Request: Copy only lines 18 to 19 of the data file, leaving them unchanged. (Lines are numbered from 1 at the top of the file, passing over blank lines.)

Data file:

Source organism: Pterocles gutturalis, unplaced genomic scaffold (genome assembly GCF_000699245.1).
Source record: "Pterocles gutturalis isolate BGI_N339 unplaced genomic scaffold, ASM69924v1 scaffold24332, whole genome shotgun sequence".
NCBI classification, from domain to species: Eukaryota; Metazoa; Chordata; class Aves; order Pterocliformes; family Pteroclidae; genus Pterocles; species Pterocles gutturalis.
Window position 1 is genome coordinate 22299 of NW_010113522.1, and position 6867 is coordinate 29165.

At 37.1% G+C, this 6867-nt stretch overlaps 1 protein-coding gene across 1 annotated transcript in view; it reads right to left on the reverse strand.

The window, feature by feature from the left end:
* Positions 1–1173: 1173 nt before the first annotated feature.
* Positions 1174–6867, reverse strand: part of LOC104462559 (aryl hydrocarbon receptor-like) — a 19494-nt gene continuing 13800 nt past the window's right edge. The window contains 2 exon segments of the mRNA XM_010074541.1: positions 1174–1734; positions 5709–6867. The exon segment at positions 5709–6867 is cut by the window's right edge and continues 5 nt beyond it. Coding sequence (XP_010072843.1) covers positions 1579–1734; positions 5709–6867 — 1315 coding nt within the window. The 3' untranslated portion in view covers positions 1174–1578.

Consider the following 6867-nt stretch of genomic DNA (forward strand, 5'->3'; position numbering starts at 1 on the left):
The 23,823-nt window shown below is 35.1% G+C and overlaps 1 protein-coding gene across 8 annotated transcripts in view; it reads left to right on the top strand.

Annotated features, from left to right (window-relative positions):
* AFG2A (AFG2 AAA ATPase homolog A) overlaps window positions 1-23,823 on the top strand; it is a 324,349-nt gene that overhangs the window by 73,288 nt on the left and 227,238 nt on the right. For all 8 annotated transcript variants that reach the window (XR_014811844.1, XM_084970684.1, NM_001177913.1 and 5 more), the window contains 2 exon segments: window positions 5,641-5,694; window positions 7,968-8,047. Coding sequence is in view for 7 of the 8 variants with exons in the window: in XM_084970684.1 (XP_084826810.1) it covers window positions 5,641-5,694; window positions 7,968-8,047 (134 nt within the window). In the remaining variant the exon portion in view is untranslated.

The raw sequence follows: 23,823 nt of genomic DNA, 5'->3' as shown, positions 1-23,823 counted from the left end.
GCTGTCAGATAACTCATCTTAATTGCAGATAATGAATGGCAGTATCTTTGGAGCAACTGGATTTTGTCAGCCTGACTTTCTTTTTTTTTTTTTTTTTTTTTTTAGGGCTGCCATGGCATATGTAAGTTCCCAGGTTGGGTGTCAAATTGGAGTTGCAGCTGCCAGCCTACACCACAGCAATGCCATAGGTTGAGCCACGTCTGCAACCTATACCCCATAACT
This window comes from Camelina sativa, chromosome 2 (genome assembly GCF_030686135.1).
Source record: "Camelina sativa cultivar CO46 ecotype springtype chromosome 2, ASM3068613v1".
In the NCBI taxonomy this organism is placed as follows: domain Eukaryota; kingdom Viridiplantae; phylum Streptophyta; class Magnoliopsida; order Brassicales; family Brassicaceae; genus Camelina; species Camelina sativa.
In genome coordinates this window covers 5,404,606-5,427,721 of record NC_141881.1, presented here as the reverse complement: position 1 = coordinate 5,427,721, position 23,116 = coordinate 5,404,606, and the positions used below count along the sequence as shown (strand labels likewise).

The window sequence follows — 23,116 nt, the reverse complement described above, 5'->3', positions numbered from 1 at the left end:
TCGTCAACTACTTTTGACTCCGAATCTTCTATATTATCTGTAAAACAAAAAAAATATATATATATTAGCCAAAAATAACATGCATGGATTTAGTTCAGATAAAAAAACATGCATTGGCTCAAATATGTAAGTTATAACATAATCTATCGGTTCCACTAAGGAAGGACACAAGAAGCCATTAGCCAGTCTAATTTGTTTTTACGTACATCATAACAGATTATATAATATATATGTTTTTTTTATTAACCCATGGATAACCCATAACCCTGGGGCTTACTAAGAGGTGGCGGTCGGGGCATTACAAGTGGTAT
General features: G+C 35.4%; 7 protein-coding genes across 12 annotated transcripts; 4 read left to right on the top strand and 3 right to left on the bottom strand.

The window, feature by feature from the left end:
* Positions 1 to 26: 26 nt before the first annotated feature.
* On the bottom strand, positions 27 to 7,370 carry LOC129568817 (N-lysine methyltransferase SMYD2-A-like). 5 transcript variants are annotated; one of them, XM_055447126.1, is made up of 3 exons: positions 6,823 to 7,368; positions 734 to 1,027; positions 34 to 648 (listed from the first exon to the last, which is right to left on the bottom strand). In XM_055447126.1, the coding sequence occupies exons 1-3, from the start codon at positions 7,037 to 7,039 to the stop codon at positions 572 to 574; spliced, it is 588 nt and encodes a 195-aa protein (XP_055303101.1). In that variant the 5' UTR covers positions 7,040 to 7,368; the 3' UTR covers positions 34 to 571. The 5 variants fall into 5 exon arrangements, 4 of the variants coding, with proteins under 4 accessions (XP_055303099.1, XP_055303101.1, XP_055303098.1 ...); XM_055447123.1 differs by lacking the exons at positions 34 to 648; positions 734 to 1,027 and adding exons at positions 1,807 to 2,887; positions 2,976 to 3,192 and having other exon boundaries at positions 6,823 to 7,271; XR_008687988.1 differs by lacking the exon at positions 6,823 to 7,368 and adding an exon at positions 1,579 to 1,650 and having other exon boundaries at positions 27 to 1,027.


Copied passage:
In genome coordinates this window covers 5,404,606-5,427,721 of record NC_141881.1, presented here as the reverse complement: position 1 = coordinate 5,427,721, position 23,116 = coordinate 5,404,606, and the positions used below count along the sequence as shown (strand labels likewise).

The window sequence follows — 23,116 nt, the reverse complement described above, 5'->3', positions numbered from 1 at the left end: